Design begins with sketching and starts while I’m working out a concept. I may or may not work out visual details in a graphics editor. When I do I’m keeping these “static comps” rougher than in the past. They’re mainly for me and may never get sent to clients. I also create style guides that include possible typefaces, color palettes, and meaningful aesthetic details. While working in these style guides I tend to work out any necessary grid math.

I’m still working out the best way to create deliverables for this phase, but more and more the deliverable is living in a browser usually as a simple html/css page built around the layout I’ve sketched for the design.

Development begins with these deliverables. I use the information I work out in the style guides and add them to the layout. Essentially I build a rough version of the design in html and css and show it to the client. I try to keep everything as modular as possible to make changes quicker and easier. For example I’ll set up colors as Sass variables and if the client wants to try another palette it’s a quick change to incorporate a new color scheme.

Thinking about the process in regards to designing in the browser, I don’t literally design in the browser. Rather I refine in the browser. I create enough visuals for myself to get started developing. That always includes sketching and may include something more refined in a visual editor. As soon as possible I begin developing my rough idea and show it to my client in a browser. At that point the design is a collaborative iteration until we both agree it’s done.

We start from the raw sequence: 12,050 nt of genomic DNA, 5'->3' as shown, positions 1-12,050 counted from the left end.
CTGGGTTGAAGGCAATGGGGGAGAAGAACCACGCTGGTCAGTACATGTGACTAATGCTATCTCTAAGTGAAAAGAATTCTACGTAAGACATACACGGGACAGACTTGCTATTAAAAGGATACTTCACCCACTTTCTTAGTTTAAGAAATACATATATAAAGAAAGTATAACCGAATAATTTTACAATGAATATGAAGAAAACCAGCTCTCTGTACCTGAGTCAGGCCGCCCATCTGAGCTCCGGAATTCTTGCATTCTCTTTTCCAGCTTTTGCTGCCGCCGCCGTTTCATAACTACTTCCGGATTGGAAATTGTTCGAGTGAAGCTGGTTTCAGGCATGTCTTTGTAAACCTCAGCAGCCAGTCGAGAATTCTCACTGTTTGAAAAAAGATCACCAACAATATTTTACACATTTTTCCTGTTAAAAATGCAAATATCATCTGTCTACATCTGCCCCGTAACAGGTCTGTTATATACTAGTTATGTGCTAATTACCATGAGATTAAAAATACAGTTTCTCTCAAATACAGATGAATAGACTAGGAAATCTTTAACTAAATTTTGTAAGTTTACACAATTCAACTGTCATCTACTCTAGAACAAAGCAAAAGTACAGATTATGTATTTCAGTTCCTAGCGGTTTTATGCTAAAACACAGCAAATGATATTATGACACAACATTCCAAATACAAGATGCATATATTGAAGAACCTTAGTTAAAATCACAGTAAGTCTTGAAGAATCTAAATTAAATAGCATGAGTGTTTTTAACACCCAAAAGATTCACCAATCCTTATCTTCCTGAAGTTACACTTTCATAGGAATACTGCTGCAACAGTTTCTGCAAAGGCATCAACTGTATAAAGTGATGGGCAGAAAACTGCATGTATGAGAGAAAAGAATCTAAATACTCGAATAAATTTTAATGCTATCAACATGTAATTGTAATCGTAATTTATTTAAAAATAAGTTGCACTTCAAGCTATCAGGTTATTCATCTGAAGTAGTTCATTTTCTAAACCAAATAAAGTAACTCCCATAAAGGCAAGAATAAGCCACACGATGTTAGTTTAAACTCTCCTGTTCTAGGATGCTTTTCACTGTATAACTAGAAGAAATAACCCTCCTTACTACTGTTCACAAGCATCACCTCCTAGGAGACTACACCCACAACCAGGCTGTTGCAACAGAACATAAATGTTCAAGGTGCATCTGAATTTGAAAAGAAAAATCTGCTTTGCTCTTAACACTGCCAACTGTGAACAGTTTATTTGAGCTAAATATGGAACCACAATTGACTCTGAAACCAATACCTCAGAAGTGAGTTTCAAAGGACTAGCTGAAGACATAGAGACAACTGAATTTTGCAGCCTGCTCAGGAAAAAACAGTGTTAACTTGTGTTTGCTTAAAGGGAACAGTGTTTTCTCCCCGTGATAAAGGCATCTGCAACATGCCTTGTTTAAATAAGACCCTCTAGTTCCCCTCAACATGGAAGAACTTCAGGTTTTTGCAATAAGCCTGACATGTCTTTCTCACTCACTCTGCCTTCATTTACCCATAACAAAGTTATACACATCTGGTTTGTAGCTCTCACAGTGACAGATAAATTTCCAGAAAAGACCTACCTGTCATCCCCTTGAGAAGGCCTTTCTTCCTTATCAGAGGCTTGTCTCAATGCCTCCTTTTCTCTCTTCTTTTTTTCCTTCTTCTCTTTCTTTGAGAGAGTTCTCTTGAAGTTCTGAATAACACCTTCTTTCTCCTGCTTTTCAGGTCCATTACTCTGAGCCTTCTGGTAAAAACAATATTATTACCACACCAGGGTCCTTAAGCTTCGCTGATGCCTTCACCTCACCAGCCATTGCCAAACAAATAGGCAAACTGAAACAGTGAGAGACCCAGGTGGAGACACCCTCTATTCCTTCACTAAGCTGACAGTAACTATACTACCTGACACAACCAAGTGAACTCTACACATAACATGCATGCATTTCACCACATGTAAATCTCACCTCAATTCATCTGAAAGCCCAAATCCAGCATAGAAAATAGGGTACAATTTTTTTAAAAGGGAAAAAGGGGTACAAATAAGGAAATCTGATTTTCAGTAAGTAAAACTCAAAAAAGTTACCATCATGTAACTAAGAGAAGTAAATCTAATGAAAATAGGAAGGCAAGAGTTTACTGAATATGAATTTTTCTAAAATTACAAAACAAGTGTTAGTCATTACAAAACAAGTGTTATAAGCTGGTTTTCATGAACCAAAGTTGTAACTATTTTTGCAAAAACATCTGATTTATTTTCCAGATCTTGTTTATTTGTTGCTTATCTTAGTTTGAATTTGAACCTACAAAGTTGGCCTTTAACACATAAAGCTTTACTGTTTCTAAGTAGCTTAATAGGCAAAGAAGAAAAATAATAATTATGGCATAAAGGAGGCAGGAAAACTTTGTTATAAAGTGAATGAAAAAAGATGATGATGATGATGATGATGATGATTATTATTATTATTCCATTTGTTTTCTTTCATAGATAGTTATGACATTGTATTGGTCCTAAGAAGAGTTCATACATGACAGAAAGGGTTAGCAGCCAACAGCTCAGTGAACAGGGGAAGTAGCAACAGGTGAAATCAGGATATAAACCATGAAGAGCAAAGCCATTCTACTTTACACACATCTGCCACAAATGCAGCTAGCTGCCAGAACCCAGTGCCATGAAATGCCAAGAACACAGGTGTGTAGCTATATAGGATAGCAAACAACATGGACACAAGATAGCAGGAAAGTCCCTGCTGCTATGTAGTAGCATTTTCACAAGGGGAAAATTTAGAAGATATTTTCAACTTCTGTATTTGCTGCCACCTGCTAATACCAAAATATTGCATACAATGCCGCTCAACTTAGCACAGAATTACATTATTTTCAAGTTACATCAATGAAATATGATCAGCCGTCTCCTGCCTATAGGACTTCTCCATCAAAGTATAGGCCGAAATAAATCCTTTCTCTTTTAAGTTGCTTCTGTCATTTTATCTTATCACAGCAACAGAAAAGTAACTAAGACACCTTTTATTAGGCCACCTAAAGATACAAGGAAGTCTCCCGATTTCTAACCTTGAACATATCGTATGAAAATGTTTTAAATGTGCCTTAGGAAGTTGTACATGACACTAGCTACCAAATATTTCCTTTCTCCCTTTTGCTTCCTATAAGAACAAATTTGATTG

The major change in my workflow has been to modularize the visual design as I work on type, color, layout, and aesthetics independently before combining them. As I’ve done that my deliverables are moving from a high fidelity comp to something of a cross between style guides, mood boards, and style tiles.

Summary

I understand why people are divided over designing in a browser. I think part of the reason is that designing in the browser isn’t literally designing in the browser, but rather moving deliverables to the browser sooner and iterating those deliverables until they become the finished site.

I also suspect whichever side you lean to in the divide has to do with how you entered the world of web design. If you entered from the graphic side, perhaps with a print background you probably feel more comfortable creating static comps. If you entered from the development side you probably feel more comfortable working with code and a browser.

What we ideally need are new tools that incorporate the visual and the dynamic and create deliverables that communicate more effectively to clients. Until then I think a more iterative and agile workflow where deliverables are pushed to the browser sooner is the way to go.

Download a free sample from my book, Design Fundamentals.